Sand Bathing is a popular treatment in Japan, called Sunaburo or Sunamushi. The therapy, sometimes referred to as Sablotherapy, Psammatotherapy, or Arenotherapy, involves being buried in hot sand, typically black volcanic sand. Of course, your head is not buried and stays above ground.
Although Sand Bathing is often connected to Japan nowadays, similar types of treatments are thought to have been applied in ancient Egypt and Greece, while also being popular in the Islamic world, notably in the regions from North Africa and the Middle-East. In fact, it’s a treatment that is mostly found in coastal and desert regions.
It’s thought that taking Sand Baths — depending on the mineral composition of the sand used — has many health benefits, such as cleansing, exfoliating, relaxing, rejuvenating, while also promoting alleviation of inflammations, rheumatism, arthritis, constipation, obesity, respiratory disorders, hemorrhoids, diabetes, menstrual disorders, muscle and joint pains, anxiety, and stress.
Additionally, one will sweat profoundly, which eliminate toxins and impurities from the skin, and stimulates the blood circulation, while allowing the body to absorb beneficial minerals that are in the volcano, desert, or otherwise mineral sand.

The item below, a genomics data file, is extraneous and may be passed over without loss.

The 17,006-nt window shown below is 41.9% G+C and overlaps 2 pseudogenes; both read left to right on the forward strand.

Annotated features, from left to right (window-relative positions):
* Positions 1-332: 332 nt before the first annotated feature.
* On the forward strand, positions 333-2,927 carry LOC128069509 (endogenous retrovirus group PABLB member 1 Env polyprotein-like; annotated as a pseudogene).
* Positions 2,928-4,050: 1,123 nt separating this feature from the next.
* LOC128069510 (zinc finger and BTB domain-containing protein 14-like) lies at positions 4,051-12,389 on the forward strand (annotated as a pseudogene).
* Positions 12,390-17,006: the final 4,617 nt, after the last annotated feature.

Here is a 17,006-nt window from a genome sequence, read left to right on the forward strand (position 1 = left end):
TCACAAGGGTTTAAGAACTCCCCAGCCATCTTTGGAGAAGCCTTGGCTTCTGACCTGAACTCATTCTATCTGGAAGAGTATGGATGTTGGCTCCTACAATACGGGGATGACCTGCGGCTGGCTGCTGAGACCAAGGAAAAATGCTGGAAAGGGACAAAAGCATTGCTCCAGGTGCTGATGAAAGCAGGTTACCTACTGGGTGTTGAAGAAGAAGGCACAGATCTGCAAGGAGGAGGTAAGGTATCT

The Sunaburo Sand Bath treatment goes as follows: one lies down in a robe or kimono while somebody shovels sand over you (you may be lying in a sandbox or just on the ground on the beach), which is heated by the sun and/or by hot, volcanic spring water.
The sand will reach temperatures of around 50 to 55°C. As a rule, you will receive a little umbrella stuck in the sand near your head to protect your face from the sun. In general, the “bath” takes between ten and fifteen minutes, especially as a precaution not to get overheated. Mind also that Sand Baths are not recommended for pregnant women and for people with cardiovascular i.e. heart problems.
To clean oneself afterwards, the bather goes into an Onsen water bath, followed by a shower with soap and water.